Business

Portugal's credit rating cut to 'junk'

Portugal's credit rating was downgraded to junk status as a general strike virtually shut down public services and mass transit systems in the bailed-out eurozone country.

Country hit by general strike

People gather for a picket line at the arrival hall entrance of Lisbon airport on Thursday. Portuguese workers are protesting against the pain of a 78 billion euro bailout that led to deep pay cuts and mass job losses. (Jose Manuel Ribeiro/Reuters)

Portugal's credit rating was downgraded to junk status Thursday just as a general strike virtually shut down public services and mass transit systems in the bailed-out eurozone country.

Fitch, one of the three leading credit rating agencies, blamed Portugal's "large fiscal imbalances, high indebtedness across all sectors, and adverse macroeconomic outlook" for its decision to cut the country's rating by one notch to BB+. That means Portugal is considered non-investment grade by Fitch and will likely mean it's even more difficult for the bailed out country to return to bond markets.

Like others in the eurozone, Portugal has embarked on a big austerity program to make its debts sustainable. As in Greece, though, the government's tough medicine is proving to be unpopular and Thursday's general strike had a big turnout.

Airlines canceled hundreds of international flights, and the airports of Lisbon, Porto and Faro were mostly empty as tens of thousands of workers walked off the job. Commuters had to get to work without regular bus or train services. The Lisbon subway was shut, and police said roads into the capital were more congested than normal.

Few staff were working at government offices, local media reported. Many medical appointments, school classes and court hearings were canceled, while mail deliveries and trash collection were said to be severely disrupted.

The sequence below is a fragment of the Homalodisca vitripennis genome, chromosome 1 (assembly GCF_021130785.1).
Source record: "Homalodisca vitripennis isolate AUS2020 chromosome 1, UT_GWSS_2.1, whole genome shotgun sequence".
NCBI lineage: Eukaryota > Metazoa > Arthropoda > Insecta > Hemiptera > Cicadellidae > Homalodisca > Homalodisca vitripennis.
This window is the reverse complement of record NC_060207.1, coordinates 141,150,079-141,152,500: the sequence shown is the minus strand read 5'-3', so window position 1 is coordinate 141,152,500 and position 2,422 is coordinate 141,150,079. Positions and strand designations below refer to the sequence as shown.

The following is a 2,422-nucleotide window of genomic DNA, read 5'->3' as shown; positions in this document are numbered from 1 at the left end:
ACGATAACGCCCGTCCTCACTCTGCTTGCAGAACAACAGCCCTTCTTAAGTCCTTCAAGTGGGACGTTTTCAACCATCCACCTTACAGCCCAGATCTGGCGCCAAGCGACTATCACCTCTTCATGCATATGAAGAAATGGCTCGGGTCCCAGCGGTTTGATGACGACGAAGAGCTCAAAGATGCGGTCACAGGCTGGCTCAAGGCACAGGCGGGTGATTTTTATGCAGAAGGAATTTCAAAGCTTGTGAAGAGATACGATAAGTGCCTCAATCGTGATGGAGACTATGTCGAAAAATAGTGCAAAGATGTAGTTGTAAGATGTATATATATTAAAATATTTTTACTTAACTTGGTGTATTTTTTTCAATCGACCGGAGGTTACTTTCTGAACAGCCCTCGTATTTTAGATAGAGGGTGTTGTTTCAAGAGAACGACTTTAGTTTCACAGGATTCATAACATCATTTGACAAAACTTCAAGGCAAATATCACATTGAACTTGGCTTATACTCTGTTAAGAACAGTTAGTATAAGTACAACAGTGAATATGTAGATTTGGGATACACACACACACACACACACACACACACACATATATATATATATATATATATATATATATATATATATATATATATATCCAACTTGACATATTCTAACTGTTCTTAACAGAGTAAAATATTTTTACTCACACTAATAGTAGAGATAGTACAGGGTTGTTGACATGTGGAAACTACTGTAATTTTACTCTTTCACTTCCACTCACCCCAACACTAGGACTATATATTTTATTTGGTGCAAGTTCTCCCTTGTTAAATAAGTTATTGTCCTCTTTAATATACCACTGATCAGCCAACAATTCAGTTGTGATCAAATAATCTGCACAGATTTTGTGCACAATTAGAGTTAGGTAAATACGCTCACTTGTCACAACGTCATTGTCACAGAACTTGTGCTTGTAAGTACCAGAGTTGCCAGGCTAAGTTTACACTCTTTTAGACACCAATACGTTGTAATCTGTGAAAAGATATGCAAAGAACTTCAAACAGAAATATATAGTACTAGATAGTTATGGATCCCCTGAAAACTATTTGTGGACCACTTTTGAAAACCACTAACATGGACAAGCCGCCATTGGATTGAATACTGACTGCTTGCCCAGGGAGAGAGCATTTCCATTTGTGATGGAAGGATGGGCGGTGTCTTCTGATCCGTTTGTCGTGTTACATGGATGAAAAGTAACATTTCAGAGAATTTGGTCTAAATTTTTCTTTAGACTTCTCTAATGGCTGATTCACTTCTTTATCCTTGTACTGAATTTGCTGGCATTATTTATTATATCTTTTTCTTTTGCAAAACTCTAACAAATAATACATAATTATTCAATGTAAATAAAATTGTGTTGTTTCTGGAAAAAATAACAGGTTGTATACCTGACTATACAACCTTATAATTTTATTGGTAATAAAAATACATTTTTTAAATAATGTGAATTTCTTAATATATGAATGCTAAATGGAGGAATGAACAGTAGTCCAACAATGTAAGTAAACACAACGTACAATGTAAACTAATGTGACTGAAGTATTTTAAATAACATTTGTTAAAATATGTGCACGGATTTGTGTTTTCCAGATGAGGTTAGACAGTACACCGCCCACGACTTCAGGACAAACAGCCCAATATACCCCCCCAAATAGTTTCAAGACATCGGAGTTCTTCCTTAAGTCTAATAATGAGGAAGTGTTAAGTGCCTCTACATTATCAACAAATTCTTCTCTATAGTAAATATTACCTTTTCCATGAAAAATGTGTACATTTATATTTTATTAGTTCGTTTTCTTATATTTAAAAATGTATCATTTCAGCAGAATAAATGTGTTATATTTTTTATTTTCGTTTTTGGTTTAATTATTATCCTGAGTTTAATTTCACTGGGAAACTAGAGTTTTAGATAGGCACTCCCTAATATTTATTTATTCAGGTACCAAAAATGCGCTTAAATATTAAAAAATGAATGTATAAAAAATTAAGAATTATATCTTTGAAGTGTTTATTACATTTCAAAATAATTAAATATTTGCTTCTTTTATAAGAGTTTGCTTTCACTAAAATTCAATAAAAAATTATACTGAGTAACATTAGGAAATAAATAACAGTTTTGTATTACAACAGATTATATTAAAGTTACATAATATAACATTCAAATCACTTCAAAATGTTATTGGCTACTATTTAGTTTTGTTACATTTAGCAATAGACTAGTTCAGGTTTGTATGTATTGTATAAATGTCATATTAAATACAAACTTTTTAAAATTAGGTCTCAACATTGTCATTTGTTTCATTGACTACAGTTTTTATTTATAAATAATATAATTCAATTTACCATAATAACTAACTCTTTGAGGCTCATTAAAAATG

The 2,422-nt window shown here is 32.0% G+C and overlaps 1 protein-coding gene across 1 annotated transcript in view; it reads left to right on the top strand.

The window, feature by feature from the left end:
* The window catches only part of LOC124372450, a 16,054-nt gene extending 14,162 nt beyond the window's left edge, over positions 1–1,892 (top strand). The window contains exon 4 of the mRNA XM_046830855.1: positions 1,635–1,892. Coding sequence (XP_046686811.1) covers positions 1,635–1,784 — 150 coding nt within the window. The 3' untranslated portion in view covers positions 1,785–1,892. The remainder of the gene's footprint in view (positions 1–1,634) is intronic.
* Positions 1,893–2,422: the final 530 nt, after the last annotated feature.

An unsustainable debt load and feeble economic growth over the past 10 years pushed Portugal towards bankruptcy earlier this year, forcing it to ask for a €78 billion ($109 billion Cdn) international bailout. Greece and Ireland also needed financial help to weather the crisis which has since spread to bigger countries such as Italy and Spain.

In return for the financial rescue, Portugal agreed to cut its debt burden to a manageable level by 2013. That goal requires it to enact deep spending cuts and hike taxes.

Income tax, sales tax, corporate tax and property tax are all being increased. At the same time, welfare entitlements are being curtailed. Falling living standards have stoked outrage at the austerity measures.

Bleak forecast

Unemployment is up to 12.4 per cent and is forecast to hit 13.4 per cent next year. The European Commission predicts the Portuguese economy will contract by 3 per cent in 2012 -- the worst performance in the eurozone.

Fitch said that the recession is making it more "challenging" for the government to achieve its deficit-reduction plan much more challenging and will negatively impact bank asset quality.

However, Fitch said the center-right government's commitment to the program was "strong."

The 24-hour walkout was called by Portugal's two largest trade union confederations, representing more than 1 million mostly blue-collar workers.

"A lot of people are angry," said Joao Proenca, leader of the General Workers' Union, one of the two confederations. "We want a big turnout to show (the government) that the policies we are witnessing are unacceptable."

Government officials had no immediate comment on the strike.

Maria Antonia Moreira, a 57-year-old Lisbon commuter walking to work, said she didn't agree with the strike.

"I think it is wrong ... because the way the country is, all of us should collaborate to help (the country) go on," she told Associated Press Television News.

Marches planned

Unions planned to stage 34 protest marches across the country later Thursday. Portugal has so far witnessed none of the violent demonstrations seen in Greece.

Few private companies were expected to close. Shops, banks and cafes in Lisbon were open as normal.

However, the private sector also felt the consequences of the strike. A huge Volkswagen car plant south of Lisbon, which accounts for 10 per cent of Portuguese exports, decided to shut down production for the day because of problems facing its suppliers.

now